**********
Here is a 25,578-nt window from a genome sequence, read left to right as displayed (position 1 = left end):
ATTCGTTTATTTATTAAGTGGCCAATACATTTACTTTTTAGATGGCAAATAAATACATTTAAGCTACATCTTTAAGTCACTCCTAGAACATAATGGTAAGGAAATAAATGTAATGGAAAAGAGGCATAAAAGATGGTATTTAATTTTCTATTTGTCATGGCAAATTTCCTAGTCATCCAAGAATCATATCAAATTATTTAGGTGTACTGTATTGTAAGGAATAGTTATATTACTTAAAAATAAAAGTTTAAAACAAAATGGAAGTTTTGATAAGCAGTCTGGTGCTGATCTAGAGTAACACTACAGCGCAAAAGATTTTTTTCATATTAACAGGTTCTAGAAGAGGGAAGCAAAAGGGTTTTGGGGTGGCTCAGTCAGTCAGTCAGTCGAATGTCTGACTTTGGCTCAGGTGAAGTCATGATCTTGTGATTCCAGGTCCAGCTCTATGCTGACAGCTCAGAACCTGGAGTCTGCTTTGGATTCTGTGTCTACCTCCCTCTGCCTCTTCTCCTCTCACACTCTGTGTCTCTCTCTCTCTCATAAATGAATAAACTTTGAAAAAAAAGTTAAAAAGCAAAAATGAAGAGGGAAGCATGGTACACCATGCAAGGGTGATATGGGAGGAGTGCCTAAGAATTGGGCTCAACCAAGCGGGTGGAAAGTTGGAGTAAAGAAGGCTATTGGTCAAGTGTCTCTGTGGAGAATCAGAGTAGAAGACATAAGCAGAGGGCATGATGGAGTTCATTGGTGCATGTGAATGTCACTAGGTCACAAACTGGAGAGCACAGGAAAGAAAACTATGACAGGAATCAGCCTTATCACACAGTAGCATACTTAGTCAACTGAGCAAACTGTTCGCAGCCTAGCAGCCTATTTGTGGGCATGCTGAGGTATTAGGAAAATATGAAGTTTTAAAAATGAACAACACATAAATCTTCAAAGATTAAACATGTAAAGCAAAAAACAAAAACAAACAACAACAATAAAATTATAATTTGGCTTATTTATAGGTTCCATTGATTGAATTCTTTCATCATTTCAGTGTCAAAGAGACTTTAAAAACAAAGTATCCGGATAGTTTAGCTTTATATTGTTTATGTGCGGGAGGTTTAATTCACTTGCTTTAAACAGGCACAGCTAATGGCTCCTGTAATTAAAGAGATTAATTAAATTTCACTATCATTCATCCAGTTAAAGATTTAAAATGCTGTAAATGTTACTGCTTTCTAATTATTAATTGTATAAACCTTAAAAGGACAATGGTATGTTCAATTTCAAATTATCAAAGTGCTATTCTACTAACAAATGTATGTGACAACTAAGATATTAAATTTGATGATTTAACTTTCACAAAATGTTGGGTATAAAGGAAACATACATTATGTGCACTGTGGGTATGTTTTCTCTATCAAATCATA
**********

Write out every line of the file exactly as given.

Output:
Here is a 25,578-nt window from a genome sequence, read left to right as displayed (position 1 = left end):
ATTCGTTTATTTATTAAGTGGCCAATACATTTACTTTTTAGATGGCAAATAAATACATTTAAGCTACATCTTTAAGTCACTCCTAGAACATAATGGTAAGGAAATAAATGTAATGGAAAAGAGGCATAAAAGATGGTATTTAATTTTCTATTTGTCATGGCAAATTTCCTAGTCATCCAAGAATCATATCAAATTATTTAGGTGTACTGTATTGTAAGGAATAGTTATATTACTTAAAAATAAAAGTTTAAAACAAAATGGAAGTTTTGATAAGCAGTCTGGTGCTGATCTAGAGTAACACTACAGCGCAAAAGATTTTTTTCATATTAACAGGTTCTAGAAGAGGGAAGCAAAAGGGTTTTGGGGTGGCTCAGTCAGTCAGTCAGTCGAATGTCTGACTTTGGCTCAGGTGAAGTCATGATCTTGTGATTCCAGGTCCAGCTCTATGCTGACAGCTCAGAACCTGGAGTCTGCTTTGGATTCTGTGTCTACCTCCCTCTGCCTCTTCTCCTCTCACACTCTGTGTCTCTCTCTCTCTCATAAATGAATAAACTTTGAAAAAAAAGTTAAAAAGCAAAAATGAAGAGGGAAGCATGGTACACCATGCAAGGGTGATATGGGAGGAGTGCCTAAGAATTGGGCTCAACCAAGCGGGTGGAAAGTTGGAGTAAAGAAGGCTATTGGTCAAGTGTCTCTGTGGAGAATCAGAGTAGAAGACATAAGCAGAGGGCATGATGGAGTTCATTGGTGCATGTGAATGTCACTAGGTCACAAACTGGAGAGCACAGGAAAGAAAACTATGACAGGAATCAGCCTTATCACACAGTAGCATACTTAGTCAACTGAGCAAACTGTTCGCAGCCTAGCAGCCTATTTGTGGGCATGCTGAGGTATTAGGAAAATATGAAGTTTTAAAAATGAACAACACATAAATCTTCAAAGATTAAACATGTAAAGCAAAAAACAAAAACAAACAACAACAATAAAATTATAATTTGGCTTATTTATAGGTTCCATTGATTGAATTCTTTCATCATTTCAGTGTCAAAGAGACTTTAAAAACAAAGTATCCGGATAGTTTAGCTTTATATTGTTTATGTGCGGGAGGTTTAATTCACTTGCTTTAAACAGGCACAGCTAATGGCTCCTGTAATTAAAGAGATTAATTAAATTTCACTATCATTCATCCAGTTAAAGATTTAAAATGCTGTAAATGTTACTGCTTTCTAATTATTAATTGTATAAACCTTAAAAGGACAATGGTATGTTCAATTTCAAATTATCAAAGTGCTATTCTACTAACAAATGTATGTGACAACTAAGATATTAAATTTGATGATTTAACTTTCACAAAATGTTGGGTATAAAGGAAACATACATTATGTGCACTGTGGGTATGTTTTCTCTATCAAATCATA